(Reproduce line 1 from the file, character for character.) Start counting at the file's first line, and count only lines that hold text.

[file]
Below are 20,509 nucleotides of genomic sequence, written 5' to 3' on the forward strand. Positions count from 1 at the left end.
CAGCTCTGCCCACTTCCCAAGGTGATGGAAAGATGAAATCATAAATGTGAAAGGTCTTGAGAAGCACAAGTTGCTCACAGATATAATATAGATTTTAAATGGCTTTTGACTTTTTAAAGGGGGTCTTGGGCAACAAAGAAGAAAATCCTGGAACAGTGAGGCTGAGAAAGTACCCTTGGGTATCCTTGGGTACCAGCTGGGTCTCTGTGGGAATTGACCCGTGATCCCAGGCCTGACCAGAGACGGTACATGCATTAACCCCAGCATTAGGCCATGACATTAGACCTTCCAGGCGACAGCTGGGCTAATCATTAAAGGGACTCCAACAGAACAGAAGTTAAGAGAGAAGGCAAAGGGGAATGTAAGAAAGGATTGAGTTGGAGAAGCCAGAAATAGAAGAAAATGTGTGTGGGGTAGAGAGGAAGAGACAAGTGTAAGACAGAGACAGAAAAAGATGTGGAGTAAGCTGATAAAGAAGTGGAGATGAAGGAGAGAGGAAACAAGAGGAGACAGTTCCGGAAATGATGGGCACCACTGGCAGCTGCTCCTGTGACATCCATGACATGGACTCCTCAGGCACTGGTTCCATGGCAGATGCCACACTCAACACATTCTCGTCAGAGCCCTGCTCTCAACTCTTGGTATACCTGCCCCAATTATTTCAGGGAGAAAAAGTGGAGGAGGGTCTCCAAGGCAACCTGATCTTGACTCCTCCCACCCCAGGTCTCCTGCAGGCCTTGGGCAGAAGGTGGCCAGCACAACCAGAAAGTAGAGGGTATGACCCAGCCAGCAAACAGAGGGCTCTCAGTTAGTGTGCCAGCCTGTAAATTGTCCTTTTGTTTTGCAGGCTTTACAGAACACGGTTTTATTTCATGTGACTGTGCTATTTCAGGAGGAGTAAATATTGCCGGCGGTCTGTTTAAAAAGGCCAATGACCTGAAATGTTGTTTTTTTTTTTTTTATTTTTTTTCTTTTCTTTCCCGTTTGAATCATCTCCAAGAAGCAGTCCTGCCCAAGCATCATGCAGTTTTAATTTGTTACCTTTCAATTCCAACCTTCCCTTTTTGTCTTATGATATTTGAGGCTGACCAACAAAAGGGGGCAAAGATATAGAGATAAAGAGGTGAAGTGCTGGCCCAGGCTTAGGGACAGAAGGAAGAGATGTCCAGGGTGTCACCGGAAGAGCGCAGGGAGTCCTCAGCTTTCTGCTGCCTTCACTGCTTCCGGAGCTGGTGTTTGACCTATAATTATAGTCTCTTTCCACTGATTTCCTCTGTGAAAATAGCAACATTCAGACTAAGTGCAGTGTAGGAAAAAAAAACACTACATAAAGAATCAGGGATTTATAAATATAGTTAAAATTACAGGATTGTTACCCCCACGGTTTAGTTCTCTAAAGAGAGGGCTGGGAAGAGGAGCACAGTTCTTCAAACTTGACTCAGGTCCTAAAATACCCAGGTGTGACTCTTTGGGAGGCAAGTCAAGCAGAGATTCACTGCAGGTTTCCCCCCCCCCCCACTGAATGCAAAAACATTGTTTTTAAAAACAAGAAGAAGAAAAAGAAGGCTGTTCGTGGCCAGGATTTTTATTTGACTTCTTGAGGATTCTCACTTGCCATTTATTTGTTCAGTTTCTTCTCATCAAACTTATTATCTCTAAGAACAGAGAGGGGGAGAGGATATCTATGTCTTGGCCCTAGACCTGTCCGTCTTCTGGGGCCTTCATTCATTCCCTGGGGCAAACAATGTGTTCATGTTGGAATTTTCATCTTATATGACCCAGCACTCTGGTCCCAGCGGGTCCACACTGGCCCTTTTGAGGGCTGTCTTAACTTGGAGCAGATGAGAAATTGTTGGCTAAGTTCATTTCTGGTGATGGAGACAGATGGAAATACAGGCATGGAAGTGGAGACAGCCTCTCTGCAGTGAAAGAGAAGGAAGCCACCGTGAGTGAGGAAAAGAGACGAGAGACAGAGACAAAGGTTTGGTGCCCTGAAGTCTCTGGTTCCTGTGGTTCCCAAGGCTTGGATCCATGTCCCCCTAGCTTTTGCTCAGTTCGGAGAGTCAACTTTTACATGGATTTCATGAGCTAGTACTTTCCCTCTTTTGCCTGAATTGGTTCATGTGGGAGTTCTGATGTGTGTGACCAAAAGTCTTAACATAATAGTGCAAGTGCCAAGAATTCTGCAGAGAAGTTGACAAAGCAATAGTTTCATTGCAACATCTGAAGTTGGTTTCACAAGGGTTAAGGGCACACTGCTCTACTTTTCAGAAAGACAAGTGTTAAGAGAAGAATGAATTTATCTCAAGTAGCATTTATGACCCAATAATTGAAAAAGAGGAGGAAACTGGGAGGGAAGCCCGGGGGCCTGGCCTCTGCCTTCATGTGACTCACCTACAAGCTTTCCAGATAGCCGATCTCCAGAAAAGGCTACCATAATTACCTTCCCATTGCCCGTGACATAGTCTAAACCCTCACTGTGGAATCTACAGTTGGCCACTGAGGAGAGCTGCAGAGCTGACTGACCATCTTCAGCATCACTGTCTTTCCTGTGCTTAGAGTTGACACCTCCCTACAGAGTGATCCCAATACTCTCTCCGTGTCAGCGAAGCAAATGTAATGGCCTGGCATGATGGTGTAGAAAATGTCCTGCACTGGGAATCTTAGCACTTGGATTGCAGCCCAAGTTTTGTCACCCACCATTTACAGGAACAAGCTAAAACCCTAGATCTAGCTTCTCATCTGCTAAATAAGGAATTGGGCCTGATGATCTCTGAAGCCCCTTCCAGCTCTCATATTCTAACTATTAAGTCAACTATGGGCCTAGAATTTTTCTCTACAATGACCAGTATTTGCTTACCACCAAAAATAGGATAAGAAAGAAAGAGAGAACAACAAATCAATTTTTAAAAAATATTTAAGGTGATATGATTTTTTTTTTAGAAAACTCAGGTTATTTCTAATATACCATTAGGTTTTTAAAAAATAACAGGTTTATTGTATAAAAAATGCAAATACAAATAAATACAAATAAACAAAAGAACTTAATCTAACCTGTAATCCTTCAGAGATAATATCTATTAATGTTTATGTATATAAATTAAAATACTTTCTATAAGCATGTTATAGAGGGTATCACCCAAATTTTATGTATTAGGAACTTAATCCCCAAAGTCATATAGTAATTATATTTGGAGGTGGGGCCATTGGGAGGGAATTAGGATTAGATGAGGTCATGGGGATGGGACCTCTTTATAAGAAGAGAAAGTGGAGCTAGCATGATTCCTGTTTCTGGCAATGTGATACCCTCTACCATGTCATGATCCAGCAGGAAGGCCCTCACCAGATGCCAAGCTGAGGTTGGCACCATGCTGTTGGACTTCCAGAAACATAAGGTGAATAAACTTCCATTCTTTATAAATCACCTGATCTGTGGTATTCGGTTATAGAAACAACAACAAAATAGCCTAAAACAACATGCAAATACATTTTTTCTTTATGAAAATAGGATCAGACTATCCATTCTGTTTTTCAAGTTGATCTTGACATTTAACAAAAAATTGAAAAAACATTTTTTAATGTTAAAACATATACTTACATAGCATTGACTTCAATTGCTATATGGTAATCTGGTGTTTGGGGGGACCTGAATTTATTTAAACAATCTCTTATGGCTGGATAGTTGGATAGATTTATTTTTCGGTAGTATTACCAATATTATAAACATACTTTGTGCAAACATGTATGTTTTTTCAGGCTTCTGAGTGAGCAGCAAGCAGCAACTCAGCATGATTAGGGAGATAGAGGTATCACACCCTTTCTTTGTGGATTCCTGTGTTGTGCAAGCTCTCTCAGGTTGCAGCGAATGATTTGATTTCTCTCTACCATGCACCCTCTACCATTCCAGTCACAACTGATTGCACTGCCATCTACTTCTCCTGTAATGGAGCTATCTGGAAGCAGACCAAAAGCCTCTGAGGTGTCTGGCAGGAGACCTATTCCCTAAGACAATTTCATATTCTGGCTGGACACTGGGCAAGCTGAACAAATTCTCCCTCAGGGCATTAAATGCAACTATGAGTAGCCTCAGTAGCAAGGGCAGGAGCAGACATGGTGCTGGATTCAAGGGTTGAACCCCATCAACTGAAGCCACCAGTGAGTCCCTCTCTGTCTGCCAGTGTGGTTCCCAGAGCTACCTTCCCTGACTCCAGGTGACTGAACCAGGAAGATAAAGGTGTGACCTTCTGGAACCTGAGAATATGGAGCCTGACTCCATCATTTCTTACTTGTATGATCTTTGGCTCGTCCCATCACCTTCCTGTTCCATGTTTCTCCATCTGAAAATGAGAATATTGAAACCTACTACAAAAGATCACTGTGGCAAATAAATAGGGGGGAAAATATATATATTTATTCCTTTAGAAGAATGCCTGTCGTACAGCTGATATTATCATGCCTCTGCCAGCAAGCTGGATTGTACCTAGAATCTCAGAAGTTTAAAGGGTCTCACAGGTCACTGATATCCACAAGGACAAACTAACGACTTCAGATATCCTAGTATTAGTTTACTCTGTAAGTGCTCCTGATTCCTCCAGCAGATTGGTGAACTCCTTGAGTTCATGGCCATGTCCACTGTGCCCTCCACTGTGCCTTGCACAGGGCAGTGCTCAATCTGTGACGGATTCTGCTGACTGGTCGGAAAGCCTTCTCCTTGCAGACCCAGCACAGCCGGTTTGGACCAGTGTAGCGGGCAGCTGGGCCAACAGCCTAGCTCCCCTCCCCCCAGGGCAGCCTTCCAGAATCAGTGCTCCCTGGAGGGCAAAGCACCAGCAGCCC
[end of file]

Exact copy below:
Below are 20,509 nucleotides of genomic sequence, written 5' to 3' on the forward strand. Positions count from 1 at the left end.